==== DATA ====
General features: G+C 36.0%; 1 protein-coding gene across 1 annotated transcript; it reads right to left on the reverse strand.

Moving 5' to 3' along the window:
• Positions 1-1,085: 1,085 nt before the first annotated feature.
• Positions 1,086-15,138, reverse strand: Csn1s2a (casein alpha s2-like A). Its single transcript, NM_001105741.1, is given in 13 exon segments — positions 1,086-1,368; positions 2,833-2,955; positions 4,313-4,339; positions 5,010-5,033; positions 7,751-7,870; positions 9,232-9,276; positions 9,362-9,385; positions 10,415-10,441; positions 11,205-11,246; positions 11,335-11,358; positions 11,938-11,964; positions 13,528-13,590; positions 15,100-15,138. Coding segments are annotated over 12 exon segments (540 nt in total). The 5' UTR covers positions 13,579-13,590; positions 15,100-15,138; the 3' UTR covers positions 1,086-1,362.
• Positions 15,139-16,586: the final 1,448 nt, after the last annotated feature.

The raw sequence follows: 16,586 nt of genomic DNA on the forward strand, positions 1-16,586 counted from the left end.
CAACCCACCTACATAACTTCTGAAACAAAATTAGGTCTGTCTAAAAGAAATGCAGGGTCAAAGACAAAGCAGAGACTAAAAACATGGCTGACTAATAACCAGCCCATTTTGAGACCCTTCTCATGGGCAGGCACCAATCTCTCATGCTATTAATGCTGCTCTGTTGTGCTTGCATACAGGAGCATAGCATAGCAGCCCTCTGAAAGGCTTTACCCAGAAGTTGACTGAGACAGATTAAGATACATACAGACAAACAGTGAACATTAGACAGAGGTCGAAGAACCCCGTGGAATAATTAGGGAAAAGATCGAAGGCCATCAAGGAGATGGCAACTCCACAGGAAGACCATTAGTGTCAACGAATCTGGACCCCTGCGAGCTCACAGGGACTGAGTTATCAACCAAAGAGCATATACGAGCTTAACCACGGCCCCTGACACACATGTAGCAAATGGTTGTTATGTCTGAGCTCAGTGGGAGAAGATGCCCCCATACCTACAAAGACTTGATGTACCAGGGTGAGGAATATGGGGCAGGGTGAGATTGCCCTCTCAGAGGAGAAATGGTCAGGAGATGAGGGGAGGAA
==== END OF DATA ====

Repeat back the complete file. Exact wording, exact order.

General features: G+C 36.0%; 1 protein-coding gene across 1 annotated transcript; it reads right to left on the reverse strand.

Moving 5' to 3' along the window:
• Positions 1-1,085: 1,085 nt before the first annotated feature.
• Positions 1,086-15,138, reverse strand: Csn1s2a (casein alpha s2-like A). Its single transcript, NM_001105741.1, is given in 13 exon segments — positions 1,086-1,368; positions 2,833-2,955; positions 4,313-4,339; positions 5,010-5,033; positions 7,751-7,870; positions 9,232-9,276; positions 9,362-9,385; positions 10,415-10,441; positions 11,205-11,246; positions 11,335-11,358; positions 11,938-11,964; positions 13,528-13,590; positions 15,100-15,138. Coding segments are annotated over 12 exon segments (540 nt in total). The 5' UTR covers positions 13,579-13,590; positions 15,100-15,138; the 3' UTR covers positions 1,086-1,362.
• Positions 15,139-16,586: the final 1,448 nt, after the last annotated feature.

The raw sequence follows: 16,586 nt of genomic DNA on the forward strand, positions 1-16,586 counted from the left end.
CAACCCACCTACATAACTTCTGAAACAAAATTAGGTCTGTCTAAAAGAAATGCAGGGTCAAAGACAAAGCAGAGACTAAAAACATGGCTGACTAATAACCAGCCCATTTTGAGACCCTTCTCATGGGCAGGCACCAATCTCTCATGCTATTAATGCTGCTCTGTTGTGCTTGCATACAGGAGCATAGCATAGCAGCCCTCTGAAAGGCTTTACCCAGAAGTTGACTGAGACAGATTAAGATACATACAGACAAACAGTGAACATTAGACAGAGGTCGAAGAACCCCGTGGAATAATTAGGGAAAAGATCGAAGGCCATCAAGGAGATGGCAACTCCACAGGAAGACCATTAGTGTCAACGAATCTGGACCCCTGCGAGCTCACAGGGACTGAGTTATCAACCAAAGAGCATATACGAGCTTAACCACGGCCCCTGACACACATGTAGCAAATGGTTGTTATGTCTGAGCTCAGTGGGAGAAGATGCCCCCATACCTACAAAGACTTGATGTACCAGGGTGAGGAATATGGGGCAGGGTGAGATTGCCCTCTCAGAGGAGAAATGGTCAGGAGATGAGGGGAGGAA